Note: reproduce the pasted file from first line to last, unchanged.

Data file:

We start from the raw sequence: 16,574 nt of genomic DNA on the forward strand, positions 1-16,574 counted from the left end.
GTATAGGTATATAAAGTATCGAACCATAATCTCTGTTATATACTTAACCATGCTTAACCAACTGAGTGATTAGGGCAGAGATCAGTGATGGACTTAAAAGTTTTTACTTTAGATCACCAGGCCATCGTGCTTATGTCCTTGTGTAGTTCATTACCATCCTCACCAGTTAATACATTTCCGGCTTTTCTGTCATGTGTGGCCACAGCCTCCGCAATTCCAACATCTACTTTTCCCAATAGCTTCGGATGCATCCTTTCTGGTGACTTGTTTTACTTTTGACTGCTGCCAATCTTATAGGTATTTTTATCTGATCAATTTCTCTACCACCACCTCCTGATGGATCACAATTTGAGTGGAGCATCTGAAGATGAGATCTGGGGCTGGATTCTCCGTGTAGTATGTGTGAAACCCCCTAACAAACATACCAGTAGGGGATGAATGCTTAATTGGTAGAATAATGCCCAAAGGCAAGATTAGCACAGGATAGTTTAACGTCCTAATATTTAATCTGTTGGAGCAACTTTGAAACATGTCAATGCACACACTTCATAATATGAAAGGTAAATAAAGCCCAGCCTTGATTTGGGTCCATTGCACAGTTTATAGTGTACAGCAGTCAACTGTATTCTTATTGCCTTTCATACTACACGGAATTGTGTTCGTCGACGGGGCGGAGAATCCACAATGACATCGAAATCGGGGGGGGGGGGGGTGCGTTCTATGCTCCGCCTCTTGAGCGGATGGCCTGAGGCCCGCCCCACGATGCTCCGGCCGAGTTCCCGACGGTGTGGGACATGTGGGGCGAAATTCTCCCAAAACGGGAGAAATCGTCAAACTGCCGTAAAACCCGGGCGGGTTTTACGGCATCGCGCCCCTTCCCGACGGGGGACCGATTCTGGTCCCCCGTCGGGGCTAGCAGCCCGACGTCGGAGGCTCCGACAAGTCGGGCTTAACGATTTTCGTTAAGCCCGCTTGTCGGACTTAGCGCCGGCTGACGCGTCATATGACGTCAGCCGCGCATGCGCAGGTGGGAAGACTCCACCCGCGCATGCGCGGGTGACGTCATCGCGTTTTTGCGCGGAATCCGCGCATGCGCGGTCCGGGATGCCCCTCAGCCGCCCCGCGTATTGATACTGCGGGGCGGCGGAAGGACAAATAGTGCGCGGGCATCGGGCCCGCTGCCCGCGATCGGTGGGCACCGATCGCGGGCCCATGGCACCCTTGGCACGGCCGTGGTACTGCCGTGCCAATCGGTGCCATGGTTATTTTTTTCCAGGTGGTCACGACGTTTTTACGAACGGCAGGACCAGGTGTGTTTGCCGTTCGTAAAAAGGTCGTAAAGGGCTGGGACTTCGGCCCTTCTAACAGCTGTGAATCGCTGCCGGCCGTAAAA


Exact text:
We start from the raw sequence: 16,574 nt of genomic DNA on the forward strand, positions 1-16,574 counted from the left end.
GTATAGGTATATAAAGTATCGAACCATAATCTCTGTTATATACTTAACCATGCTTAACCAACTGAGTGATTAGGGCAGAGATCAGTGATGGACTTAAAAGTTTTTACTTTAGATCACCAGGCCATCGTGCTTATGTCCTTGTGTAGTTCATTACCATCCTCACCAGTTAATACATTTCCGGCTTTTCTGTCATGTGTGGCCACAGCCTCCGCAATTCCAACATCTACTTTTCCCAATAGCTTCGGATGCATCCTTTCTGGTGACTTGTTTTACTTTTGACTGCTGCCAATCTTATAGGTATTTTTATCTGATCAATTTCTCTACCACCACCTCCTGATGGATCACAATTTGAGTGGAGCATCTGAAGATGAGATCTGGGGCTGGATTCTCCGTGTAGTATGTGTGAAACCCCCTAACAAACATACCAGTAGGGGATGAATGCTTAATTGGTAGAATAATGCCCAAAGGCAAGATTAGCACAGGATAGTTTAACGTCCTAATATTTAATCTGTTGGAGCAACTTTGAAACATGTCAATGCACACACTTCATAATATGAAAGGTAAATAAAGCCCAGCCTTGATTTGGGTCCATTGCACAGTTTATAGTGTACAGCAGTCAACTGTATTCTTATTGCCTTTCATACTACACGGAATTGTGTTCGTCGACGGGGCGGAGAATCCACAATGACATCGAAATCGGGGGGGGGGGGGGTGCGTTCTATGCTCCGCCTCTTGAGCGGATGGCCTGAGGCCCGCCCCACGATGCTCCGGCCGAGTTCCCGACGGTGTGGGACATGTGGGGCGAAATTCTCCCAAAACGGGAGAAATCGTCAAACTGCCGTAAAACCCGGGCGGGTTTTACGGCATCGCGCCCCTTCCCGACGGGGGACCGATTCTGGTCCCCCGTCGGGGCTAGCAGCCCGACGTCGGAGGCTCCGACAAGTCGGGCTTAACGATTTTCGTTAAGCCCGCTTGTCGGACTTAGCGCCGGCTGACGCGTCATATGACGTCAGCCGCGCATGCGCAGGTGGGAAGACTCCACCCGCGCATGCGCGGGTGACGTCATCGCGTTTTTGCGCGGAATCCGCGCATGCGCGGTCCGGGATGCCCCTCAGCCGCCCCGCGTATTGATACTGCGGGGCGGCGGAAGGACAAATAGTGCGCGGGCATCGGGCCCGCTGCCCGCGATCGGTGGGCACCGATCGCGGGCCCATGGCACCCTTGGCACGGCCGTGGTACTGCCGTGCCAATCGGTGCCATGGTTATTTTTTTCCAGGTGGTCACGACGTTTTTACGAACGGCAGGACCAGGTGTGTTTGCCGTTCGTAAAAAGGTCGTAAAGGGCTGGGACTTCGGCCCTTCTAACAGCTGTGAATCGCTGCCGGCCGTAAAA